Gramatke, Astrid (2019). Monte Desann - Serial Verb Constructions in Kreol Seselwa. PhD thesis, Universität zu Köln.

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Abstract

This dissertation analyses and discusses the phenomenon of Serial Verb Constructions (SVCs) in Kreol Seselwa (KS), a Creole Language spoken on the Seychelles. This empirical study shows that SVCs in KS 1) are part of KS grammar 2) can be located on a continuum 3) have different distributions 4) are subject to variation and 5) are adjunction structures. In the first part, a description of Kreol Seselwa, its history, sociolinguistic situation and selected aspects of its grammar is provided. Furthermore, a definition and typology of SVCs as well as an overview of different suggestions concerning their syntactic nature is presented. The first part closes with a summary of the previous research that has been conducted on SVCs in KS. The second part first describes the methodology of the current study and then depicts and analyses all occurrences of SVCs in the different types of collected data. Part three discusses and concludes the results of the data analysis in light of the theories proposed in the first part. It is shown that SVCs are indeed part of KS grammar as the structures that were present in the data corpus conform to the definition and criteria of SVCs. Even though KS does not exhibit the full array of the semantic types of SVCs proposed in the literature, prototypical formal as well as functional SVCs can be found in the language. However, also non-prototypical structures surface and, hence, it is argued that a continuum approach to SVCs is able to capture KS serials. In the thesis, the continuum approach is extended beyond SVCs to include neighboring syntactic phenomena of coordination and complementation, grammaticalization and/or lexicalization in KS. Furthermore, it is concluded that the distribution, frequency and variation of SVCs is dependent on the type of modality (written or oral language), on the type of data (produced or accepted speech) and finally on the age of the participants and written texts (old or young). Finally, it is argued that KS SVCs most likely have to be analyzed as adjunction structures. With regards to argument sharing it is shown that present accounts cannot fully capture the nature of subjects in KS SVCs and it is discussed as to whether these could be accounted for if a sideward movement analysis is adopted.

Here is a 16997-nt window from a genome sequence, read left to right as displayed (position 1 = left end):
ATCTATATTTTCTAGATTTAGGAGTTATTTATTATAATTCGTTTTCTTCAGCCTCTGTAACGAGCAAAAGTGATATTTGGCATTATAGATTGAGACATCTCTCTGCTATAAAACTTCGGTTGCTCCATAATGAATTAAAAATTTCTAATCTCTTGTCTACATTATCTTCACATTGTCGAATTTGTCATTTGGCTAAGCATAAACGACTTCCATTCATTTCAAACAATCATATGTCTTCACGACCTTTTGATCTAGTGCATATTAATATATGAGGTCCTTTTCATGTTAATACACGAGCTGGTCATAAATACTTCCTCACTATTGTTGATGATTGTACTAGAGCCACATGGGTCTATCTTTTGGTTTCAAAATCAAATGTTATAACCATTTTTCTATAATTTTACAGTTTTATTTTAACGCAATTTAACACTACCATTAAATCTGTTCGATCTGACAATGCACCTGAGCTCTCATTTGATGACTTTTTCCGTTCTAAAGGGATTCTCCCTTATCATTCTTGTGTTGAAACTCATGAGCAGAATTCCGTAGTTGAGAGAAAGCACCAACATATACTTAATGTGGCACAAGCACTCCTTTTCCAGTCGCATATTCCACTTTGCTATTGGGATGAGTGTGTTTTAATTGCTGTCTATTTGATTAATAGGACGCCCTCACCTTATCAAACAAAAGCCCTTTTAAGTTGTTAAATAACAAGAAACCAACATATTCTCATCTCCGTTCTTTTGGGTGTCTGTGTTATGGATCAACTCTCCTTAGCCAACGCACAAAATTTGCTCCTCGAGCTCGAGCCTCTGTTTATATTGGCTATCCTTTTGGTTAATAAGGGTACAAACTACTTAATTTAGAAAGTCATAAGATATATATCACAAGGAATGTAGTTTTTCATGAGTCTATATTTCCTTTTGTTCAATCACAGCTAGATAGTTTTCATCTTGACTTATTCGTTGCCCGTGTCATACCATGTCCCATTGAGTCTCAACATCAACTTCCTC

Item Type: Thesis (PhD thesis)
Creators:
CreatorsEmailORCID
Gramatke, Astridastrid.gramatke@uni-koeln.deUNSPECIFIED
URN: urn:nbn:de:hbz:38-99971
Subjects: Language, Linguistics
English
Other languages
Uncontrolled Keywords:
KeywordsLanguage
CreolisticsUNSPECIFIED
SyntaxUNSPECIFIED
Serial Verb ConstructionsUNSPECIFIED
Generative GrammarUNSPECIFIED
TypologyUNSPECIFIED
Language ContactUNSPECIFIED
Minimalist ProgramUNSPECIFIED
Faculty: Faculty of Arts and Humanities
Divisions: Faculty of Arts and Humanities > Fächergruppe 5: Moderne Sprachen und Kulturen > Englisches Seminar I
Language: English
Date: 2019
Date of oral exam: 13 December 2018
Referee:
NameAcademic Title
Adone, DanyProf. Dr.
Baptista, MarlyseProf. Dr.
Refereed: Yes
URI: http://kups.ub.uni-koeln.de/id/eprint/9997

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